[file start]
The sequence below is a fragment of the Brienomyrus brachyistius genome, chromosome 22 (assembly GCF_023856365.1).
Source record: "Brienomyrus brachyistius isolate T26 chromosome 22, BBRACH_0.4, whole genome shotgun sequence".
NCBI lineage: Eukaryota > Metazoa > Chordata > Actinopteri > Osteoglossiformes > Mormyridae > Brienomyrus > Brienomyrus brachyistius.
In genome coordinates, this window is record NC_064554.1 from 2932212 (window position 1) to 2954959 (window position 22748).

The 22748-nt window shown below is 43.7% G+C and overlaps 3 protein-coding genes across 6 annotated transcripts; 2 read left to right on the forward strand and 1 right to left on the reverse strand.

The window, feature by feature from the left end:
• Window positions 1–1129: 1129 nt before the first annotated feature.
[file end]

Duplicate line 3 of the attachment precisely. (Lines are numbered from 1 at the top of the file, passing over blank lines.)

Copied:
NCBI lineage: Eukaryota > Metazoa > Chordata > Actinopteri > Osteoglossiformes > Mormyridae > Brienomyrus > Brienomyrus brachyistius.